This week kicks off countless conferences around the United States. October is high season for conventions, trade shows, conferences, seminars, etc.....
If you are planning to attend an event be sure that you maximize your "Conference Attendee Experience" and be engaged in the learning, networking, and the fun. The results that you achieve and the ROI you attain are based on your own actions. The value in attending an event is not an accident, and those who will get the most from participating in meetings are the ones who take charge.
Meetings in 2012 are not the same as they were a decade ago. People have more choices now on where to direct there attention. The agenda alone is not enough. Speakers cannot count on people sitting through a boring talk. Connections to the outside world via email, text, Facebook, Twitter and other apps can undermine effectiveness of a any event. It is more important than ever that the organizers create a conference culture that encourages human-to-human interaction.
The time and financial investment in attending a multi-day gathering can be thousands of dollars. Regardless of this is your personal money or if your employer is funding the costs, you cannot afford to be wasteful. Do not leave the success of being there to chance. Choose to be present at the conference and contribute to the "mini-society" that is created when people come together.
Five Tips For A Better Conference:
1. Have a plan. Do not just wander around the conference hoping to accidently find the best learning and best networking.
2. Put your phone away during networking breaks, happy hours and meals. Many people look at the breaks as the time to check in with the office, but these are the only times that you can really engage with others.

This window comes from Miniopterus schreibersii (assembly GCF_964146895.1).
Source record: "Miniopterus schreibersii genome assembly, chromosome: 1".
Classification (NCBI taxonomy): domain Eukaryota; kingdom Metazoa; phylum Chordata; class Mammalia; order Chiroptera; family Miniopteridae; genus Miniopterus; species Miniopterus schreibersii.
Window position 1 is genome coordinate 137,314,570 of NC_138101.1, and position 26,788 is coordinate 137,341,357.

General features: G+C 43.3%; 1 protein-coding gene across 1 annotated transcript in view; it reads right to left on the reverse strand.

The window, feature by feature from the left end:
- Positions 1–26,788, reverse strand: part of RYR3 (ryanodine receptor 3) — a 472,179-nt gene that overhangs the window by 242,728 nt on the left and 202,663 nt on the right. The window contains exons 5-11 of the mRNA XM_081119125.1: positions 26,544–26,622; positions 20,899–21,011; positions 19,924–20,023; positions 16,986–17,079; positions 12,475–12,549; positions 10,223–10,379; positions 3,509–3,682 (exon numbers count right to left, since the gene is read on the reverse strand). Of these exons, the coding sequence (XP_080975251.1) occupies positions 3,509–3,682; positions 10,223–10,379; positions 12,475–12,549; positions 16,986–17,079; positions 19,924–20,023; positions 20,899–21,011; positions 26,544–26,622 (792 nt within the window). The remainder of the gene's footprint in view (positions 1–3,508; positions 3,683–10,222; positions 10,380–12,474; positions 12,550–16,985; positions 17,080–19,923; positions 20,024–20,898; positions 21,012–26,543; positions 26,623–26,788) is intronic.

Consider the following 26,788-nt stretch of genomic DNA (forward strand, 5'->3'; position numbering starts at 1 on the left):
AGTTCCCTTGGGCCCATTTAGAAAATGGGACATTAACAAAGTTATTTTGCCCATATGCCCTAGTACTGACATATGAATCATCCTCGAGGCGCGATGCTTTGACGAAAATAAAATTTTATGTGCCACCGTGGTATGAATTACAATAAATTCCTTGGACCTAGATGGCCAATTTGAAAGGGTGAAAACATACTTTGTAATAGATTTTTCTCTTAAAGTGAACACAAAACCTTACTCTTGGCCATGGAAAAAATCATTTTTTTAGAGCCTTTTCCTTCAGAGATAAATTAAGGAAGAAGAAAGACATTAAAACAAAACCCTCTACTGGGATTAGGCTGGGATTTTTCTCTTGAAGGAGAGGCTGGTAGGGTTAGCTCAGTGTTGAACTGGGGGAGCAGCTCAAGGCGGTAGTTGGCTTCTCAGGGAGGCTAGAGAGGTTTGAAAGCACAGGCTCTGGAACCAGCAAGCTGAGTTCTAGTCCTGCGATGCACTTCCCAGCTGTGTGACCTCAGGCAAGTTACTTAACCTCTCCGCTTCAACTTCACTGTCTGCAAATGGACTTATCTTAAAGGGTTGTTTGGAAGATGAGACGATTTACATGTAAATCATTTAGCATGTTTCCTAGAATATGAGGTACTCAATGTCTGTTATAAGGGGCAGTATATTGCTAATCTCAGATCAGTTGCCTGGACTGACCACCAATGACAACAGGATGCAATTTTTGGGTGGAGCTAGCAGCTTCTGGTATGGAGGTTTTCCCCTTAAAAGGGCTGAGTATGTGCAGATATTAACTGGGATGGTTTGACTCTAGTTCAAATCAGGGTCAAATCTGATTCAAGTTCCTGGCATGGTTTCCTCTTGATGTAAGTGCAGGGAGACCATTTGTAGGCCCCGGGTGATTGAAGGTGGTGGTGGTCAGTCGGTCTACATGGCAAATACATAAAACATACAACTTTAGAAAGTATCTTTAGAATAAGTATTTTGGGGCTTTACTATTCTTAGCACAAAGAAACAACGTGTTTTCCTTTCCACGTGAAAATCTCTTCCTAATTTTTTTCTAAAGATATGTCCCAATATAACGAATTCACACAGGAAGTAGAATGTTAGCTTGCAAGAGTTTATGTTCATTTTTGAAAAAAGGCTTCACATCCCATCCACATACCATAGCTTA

3. If a speaker is boring... walk out. Often speakers tell the audience to put their phones away. But if a presentation does not capture your attention you should not be expected to sit there quietly. SXSW Interactive conference has a policy of "voting with your feet". It is not uncommon for people to walk out of one breakout when another gets positive Twitter chatter.
4. Remember, "Hallway Conversations" are the best part of a conference. People often claim that the spontaneous conversations they have with others after keynotes or breakouts are where some of the best learning takes place. Make an effort to engage others in deeper discussions.
5. Plan for follow up. Meeting people once does not make them part of your network. If you want to create meaningful long-term relationships it takes effort. Think about how you can extend the dialogues after you get home.
Take ownership of the next conference you attend and get the most from the entire experience. Oh, and have fun, too!!!
Have A Great Day.
Thom Singer is known as "The Conference Catalyst". He works with meeting planners and conference organizers to set the tone for a meeting. His presentations educate, inspire and motivate attendees to engage deeper in the event and make meaningful connections. http://www.conferencecatalyst.com